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Senator to DoD: Transition 300K military jobs to civilian employees

Nov. 15, 2012 - 03:52PM   |  
By ANDY MEDICI   |   Comments

The Defense Department should transition 300,000 transportation, communications and supply chain positions currently performed by military personnel into federal civilian positions at the department, according to a new report by Sen. Tom Coburn, R-Okla.

That would save about $37 billion over 10 years, according to the report.

That was one of many recommendations in the report, released Thursday, that outlined how DoD could save nearly $68 billion over 10 years by cutting spending on education, grocery stores and alternative energy, among other areas.

Coburn argued that DoD should not be funding projects that can be done by other agencies.

“Billions of defense dollars are being spent on programs and missions that have little or nothing to do with national security, or are already being performed by other government agencies,” Coburn said.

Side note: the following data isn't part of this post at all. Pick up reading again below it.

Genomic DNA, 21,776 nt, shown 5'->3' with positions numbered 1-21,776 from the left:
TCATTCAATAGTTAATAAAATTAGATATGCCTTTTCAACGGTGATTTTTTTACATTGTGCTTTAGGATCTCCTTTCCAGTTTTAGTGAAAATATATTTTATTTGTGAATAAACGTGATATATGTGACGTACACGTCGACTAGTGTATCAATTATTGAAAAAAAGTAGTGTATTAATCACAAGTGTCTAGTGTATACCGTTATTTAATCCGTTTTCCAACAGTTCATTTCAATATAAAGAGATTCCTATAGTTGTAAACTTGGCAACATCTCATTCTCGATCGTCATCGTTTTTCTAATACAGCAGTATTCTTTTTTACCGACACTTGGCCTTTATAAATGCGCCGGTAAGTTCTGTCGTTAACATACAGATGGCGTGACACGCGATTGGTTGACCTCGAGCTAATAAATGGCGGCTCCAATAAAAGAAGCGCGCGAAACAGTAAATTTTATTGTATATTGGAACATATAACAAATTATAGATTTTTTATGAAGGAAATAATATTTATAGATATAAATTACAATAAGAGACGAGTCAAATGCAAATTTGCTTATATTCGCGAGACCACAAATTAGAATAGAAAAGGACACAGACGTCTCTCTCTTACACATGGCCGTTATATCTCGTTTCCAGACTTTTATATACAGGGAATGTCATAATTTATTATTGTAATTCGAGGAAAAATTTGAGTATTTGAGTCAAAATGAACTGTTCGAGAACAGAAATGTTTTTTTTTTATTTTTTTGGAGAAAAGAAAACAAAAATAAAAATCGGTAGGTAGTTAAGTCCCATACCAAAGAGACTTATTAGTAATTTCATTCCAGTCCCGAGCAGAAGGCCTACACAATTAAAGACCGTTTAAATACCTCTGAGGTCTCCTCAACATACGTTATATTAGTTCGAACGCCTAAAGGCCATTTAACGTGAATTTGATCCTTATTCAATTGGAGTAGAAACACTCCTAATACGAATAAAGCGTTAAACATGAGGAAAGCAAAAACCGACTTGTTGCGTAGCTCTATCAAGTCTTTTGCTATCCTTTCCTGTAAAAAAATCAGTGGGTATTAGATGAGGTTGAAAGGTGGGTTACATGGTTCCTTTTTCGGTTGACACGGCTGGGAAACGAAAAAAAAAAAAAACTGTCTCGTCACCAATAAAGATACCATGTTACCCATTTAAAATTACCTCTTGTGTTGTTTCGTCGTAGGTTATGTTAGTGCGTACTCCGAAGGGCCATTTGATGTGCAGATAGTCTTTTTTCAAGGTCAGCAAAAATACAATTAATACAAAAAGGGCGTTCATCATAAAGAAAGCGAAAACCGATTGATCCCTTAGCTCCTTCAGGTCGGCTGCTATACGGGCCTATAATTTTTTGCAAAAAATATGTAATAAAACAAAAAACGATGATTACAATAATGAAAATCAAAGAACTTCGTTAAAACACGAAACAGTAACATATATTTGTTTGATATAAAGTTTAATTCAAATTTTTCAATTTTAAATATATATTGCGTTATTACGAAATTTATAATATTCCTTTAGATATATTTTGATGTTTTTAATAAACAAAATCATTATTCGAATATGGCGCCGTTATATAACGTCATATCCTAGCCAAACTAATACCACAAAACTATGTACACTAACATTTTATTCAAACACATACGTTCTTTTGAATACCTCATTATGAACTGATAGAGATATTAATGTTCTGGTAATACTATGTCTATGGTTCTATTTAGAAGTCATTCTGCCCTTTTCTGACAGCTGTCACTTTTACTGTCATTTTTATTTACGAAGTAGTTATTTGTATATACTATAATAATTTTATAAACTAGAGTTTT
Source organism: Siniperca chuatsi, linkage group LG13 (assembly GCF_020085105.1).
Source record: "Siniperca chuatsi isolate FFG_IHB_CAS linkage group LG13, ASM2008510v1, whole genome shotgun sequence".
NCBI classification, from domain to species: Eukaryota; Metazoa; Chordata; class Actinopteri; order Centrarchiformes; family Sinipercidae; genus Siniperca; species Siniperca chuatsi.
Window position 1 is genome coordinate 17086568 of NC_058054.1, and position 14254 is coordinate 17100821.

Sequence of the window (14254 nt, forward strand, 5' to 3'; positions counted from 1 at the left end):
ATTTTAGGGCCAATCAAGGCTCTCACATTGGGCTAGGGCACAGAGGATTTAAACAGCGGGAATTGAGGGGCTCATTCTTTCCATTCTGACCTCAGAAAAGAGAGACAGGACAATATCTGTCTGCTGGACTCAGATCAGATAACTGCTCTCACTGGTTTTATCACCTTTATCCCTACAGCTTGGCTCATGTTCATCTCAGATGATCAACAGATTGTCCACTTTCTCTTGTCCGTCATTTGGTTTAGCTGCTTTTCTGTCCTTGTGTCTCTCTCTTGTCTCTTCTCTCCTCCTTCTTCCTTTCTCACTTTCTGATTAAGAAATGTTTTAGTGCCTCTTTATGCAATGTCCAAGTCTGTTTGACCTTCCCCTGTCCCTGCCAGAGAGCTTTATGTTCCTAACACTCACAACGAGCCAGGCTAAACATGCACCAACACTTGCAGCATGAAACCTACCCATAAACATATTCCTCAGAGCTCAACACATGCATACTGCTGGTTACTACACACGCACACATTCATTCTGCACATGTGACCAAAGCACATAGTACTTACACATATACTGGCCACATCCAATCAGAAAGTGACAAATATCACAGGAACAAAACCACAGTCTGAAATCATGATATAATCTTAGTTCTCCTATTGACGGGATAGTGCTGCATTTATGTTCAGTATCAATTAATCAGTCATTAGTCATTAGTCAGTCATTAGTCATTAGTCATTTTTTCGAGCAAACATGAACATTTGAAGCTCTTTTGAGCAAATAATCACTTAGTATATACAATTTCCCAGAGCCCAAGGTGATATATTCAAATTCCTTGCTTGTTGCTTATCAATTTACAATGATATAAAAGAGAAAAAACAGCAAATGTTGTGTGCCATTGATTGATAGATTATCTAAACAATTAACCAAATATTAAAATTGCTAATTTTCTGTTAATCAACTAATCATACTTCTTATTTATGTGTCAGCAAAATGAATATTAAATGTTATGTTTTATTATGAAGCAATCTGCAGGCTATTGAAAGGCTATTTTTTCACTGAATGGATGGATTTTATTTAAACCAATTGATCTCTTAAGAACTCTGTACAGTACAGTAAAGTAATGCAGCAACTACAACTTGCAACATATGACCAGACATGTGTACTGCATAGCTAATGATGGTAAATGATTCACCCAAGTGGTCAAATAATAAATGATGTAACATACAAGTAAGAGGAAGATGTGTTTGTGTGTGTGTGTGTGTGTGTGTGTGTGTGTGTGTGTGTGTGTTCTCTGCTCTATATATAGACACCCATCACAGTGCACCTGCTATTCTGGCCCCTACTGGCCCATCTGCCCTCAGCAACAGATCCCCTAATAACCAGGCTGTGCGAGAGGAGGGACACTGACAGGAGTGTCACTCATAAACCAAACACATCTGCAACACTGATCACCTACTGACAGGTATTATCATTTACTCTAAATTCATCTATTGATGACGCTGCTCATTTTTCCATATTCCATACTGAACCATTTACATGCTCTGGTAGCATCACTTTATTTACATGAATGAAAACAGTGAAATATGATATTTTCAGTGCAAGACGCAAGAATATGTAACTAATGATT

The report comes as Congress is trying to figure out how to avoid automatic, governmentwide budget cuts slated for Jan. 2 that could force agencies to furlough or lay off hundreds of thousands of employees

The cuts — known as sequestration — are required by last year's Budget Control Act unless Congress and the Obama administration agree on a path to reducing budget deficits by $1.2 trillion through 2021.

Other areas the report said DoD should consider eliminating include:

• Ending subsidies to DoD grocery stores and shopping centers. Instead, military service members should be given a pay increase to allow them to shop where the choose, saving DoD about $9 billion over 10 years, according to the report.

• Eliminating the Defense Domestic Dependent Elementary and Secondary Schools program could save over $10.7 billion over 10 years. The private sector could do a better job at less cost, according to the report.

• The Defense Department’s efforts in promoting renewable and alternative energy should be handled instead by the Energy Department — which would save $700 million — according to the report.

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